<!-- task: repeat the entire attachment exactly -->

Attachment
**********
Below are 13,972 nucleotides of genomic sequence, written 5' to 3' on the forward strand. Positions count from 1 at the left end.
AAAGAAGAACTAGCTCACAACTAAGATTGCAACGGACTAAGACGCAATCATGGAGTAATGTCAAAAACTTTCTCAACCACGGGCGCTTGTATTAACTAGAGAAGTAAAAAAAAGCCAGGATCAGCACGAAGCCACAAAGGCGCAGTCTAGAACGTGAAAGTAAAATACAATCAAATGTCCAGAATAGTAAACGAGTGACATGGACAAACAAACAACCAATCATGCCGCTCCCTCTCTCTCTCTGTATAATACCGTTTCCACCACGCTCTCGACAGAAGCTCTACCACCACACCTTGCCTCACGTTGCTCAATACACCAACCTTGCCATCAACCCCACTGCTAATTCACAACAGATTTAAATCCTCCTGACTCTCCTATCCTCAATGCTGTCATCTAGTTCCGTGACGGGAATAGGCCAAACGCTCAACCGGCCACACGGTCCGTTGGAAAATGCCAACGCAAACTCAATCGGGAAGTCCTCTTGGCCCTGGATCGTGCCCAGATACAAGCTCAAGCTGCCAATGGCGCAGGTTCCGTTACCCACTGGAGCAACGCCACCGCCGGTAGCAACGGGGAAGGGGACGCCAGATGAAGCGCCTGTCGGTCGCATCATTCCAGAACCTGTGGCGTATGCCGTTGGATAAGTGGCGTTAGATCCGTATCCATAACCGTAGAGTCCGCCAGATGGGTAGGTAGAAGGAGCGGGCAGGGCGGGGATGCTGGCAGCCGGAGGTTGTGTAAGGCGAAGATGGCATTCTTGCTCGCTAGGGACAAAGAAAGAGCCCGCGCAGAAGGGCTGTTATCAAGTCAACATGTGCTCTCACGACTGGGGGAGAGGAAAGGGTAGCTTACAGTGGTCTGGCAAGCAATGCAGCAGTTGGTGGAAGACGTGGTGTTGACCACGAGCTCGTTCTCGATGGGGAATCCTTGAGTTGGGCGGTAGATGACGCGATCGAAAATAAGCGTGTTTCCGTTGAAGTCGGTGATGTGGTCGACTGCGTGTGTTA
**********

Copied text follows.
Below are 13,972 nucleotides of genomic sequence, written 5' to 3' on the forward strand. Positions count from 1 at the left end.
AAAGAAGAACTAGCTCACAACTAAGATTGCAACGGACTAAGACGCAATCATGGAGTAATGTCAAAAACTTTCTCAACCACGGGCGCTTGTATTAACTAGAGAAGTAAAAAAAAGCCAGGATCAGCACGAAGCCACAAAGGCGCAGTCTAGAACGTGAAAGTAAAATACAATCAAATGTCCAGAATAGTAAACGAGTGACATGGACAAACAAACAACCAATCATGCCGCTCCCTCTCTCTCTCTGTATAATACCGTTTCCACCACGCTCTCGACAGAAGCTCTACCACCACACCTTGCCTCACGTTGCTCAATACACCAACCTTGCCATCAACCCCACTGCTAATTCACAACAGATTTAAATCCTCCTGACTCTCCTATCCTCAATGCTGTCATCTAGTTCCGTGACGGGAATAGGCCAAACGCTCAACCGGCCACACGGTCCGTTGGAAAATGCCAACGCAAACTCAATCGGGAAGTCCTCTTGGCCCTGGATCGTGCCCAGATACAAGCTCAAGCTGCCAATGGCGCAGGTTCCGTTACCCACTGGAGCAACGCCACCGCCGGTAGCAACGGGGAAGGGGACGCCAGATGAAGCGCCTGTCGGTCGCATCATTCCAGAACCTGTGGCGTATGCCGTTGGATAAGTGGCGTTAGATCCGTATCCATAACCGTAGAGTCCGCCAGATGGGTAGGTAGAAGGAGCGGGCAGGGCGGGGATGCTGGCAGCCGGAGGTTGTGTAAGGCGAAGATGGCATTCTTGCTCGCTAGGGACAAAGAAAGAGCCCGCGCAGAAGGGCTGTTATCAAGTCAACATGTGCTCTCACGACTGGGGGAGAGGAAAGGGTAGCTTACAGTGGTCTGGCAAGCAATGCAGCAGTTGGTGGAAGACGTGGTGTTGACCACGAGCTCGTTCTCGATGGGGAATCCTTGAGTTGGGCGGTAGATGACGCGATCGAAAATAAGCGTGTTTCCGTTGAAGTCGGTGATGTGGTCGACTGCGTGTGTTA